The launch of the lander will happen in less than four years time. This sets an ambitious schedule for the selection, development and delivery of the payloads. The schedule for the selection phase of the payloads and further information concerning the proposals can be found in the Request For Proposals (RFP) document, and the Proposal Information Package (PIP).

The evaluation process of all payloads will be performed by Mars One in close collaboration with its prime contractor, Lockheed Martin, and specific advisers of Mars One. Mars One will enlist the help of other experts as necessary to ensure viable payloads are selected.

About Mars One
Mars One is a not-for-profit foundation that will establish permanent human life on Mars. Human settlement on Mars is possible today with existing technologies. Mars One’s mission plan integrates components that are well tested and readily available from industry leaders worldwide. The first footprint on Mars and lives of the crew thereon will captivate and inspire generations. It is this public interest that will help finance this human mission to Mars.

More information about Mars One can be found at:

  • therealdmt

    This will be amazing if they pull this off.

    Their human settlement plans I never expect to see, but just sending a private lander to Mars – wow, that would really be an accomplishment (not to mention, one that could also possibly spur on others).

  • Hug Doug

    agreed. regardless of whether or not Mars One succeeds in doing anything else, an actual ISRU test on Mars is something that we’ve been needing to do for a long time now.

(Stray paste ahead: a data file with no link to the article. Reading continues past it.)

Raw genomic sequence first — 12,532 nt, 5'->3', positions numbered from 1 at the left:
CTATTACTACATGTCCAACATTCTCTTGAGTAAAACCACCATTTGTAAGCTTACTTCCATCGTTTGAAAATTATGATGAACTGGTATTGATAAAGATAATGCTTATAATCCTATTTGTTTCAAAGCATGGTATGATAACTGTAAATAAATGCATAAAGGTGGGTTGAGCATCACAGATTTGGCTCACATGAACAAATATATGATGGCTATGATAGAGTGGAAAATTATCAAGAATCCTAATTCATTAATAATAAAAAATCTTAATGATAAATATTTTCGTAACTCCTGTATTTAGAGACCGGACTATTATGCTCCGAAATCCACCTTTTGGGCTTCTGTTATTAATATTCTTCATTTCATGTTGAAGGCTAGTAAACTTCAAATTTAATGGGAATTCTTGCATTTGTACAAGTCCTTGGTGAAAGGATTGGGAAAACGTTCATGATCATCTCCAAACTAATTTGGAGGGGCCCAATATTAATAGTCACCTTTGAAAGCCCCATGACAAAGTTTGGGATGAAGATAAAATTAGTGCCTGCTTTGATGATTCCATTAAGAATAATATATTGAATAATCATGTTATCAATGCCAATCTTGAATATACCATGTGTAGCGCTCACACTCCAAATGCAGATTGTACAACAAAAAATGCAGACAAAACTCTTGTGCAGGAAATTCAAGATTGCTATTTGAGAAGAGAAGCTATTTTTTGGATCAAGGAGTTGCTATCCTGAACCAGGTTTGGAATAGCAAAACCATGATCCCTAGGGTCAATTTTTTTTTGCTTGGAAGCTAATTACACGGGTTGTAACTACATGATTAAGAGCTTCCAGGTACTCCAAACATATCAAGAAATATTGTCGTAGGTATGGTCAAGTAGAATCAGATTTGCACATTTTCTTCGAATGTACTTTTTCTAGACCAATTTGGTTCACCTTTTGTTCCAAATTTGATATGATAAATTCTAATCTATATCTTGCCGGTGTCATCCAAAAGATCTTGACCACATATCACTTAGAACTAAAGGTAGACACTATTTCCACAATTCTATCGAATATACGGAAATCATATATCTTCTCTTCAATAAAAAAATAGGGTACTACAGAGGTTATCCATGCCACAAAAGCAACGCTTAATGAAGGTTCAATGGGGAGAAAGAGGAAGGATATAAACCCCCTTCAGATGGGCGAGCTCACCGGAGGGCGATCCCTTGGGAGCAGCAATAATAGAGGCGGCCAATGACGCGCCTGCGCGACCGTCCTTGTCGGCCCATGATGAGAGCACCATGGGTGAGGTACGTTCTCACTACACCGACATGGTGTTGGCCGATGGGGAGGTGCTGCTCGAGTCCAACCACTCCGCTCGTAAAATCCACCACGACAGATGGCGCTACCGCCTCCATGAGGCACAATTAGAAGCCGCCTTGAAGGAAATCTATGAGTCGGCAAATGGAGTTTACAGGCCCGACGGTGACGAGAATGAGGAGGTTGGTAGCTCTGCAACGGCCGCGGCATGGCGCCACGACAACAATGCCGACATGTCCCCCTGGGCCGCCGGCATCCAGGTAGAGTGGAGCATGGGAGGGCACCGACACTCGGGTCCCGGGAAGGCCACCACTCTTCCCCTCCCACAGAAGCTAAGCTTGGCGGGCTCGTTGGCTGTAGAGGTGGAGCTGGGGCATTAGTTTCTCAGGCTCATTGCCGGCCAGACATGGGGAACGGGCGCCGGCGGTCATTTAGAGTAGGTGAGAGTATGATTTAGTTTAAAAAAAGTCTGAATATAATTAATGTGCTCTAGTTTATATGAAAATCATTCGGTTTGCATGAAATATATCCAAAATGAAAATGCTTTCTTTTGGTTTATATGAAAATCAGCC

• Michael J. Listner

    Except for a brief blurb about “highest bidder” there is no mention of whether they are on target for putting together the funding to get this on the launch pad. Then there is the issue of availability of an Atlas V. Congress is talking about essentially outlawing the RD-180 and with national security missions taking precedence for remaining Atlas Vs, they will have to opt for another launcher that may cost more or less than the Atlas V. Talking about the hardware is interesting, but show me the money.

  • BeanCounterFromDownUnder

    Well the RD-180 has been apparently banned by Russia for military payloads so it should be available for this mission. But, some in Congress is seeking to ban it altogether. Not sure how that will work out.
    Yes money? It really does always come down to that.
    SpaceX might be available to provide a launcher for them. FH will need a higher energy US for a Mars mission if I’m not mistaken or maybe even Raptor will be available by then but EM’s schedule says 10-12 years for their full-blown missions.
    Lots of unknowns.

  • Dennis

    Well, apperently India also has a (rather cheap) launcher capable of putting payloads en route to Mars… could also be an option 🙂

  • Michael Vaicaitis

    FH with the F9 upper stage can put 13,200 kg to Mars, although SpaceX no longer list a price, but it used to be a little over $130 million. The $85 million option might well be sufficient for this Mars One payload. We know that the Atlas V would be somewhere north of $160 million.
    I don’t recall the hoped for price of the lander (anyone else remember?), but I don’t Lockheed getting out of bed in the morning for less than $100 million. More likely, this lander mission will cost them somewhere around $300-400 million. But if they can successfully land a privately funded payload on Mars and get back visuals and science, their TV deal might well pay for it.

  • Zed_WEASEL

    According Mars One, the baseline launch vehicle is the Atlas V in the 401 configuration. Since the Mars One lander is basically a clone of the 350 kg Phoenix lander, even the Falcon 9 ver 1.1 is more than adequate. After all the Phoenix lander used a Delta II 7925 LV. No need for the FH..

  • Michael J. Listner

    Yeah, I was waiting for the “Space X” can do it. The reality is if they are going have the launcher available for a 2018 launch they need to order it now; they can’t wait a year or two down the road and expect Space X to whip one up. Personally, I don’t think this will launch because of the aforementioned funding problems, so the discussion is probably moot.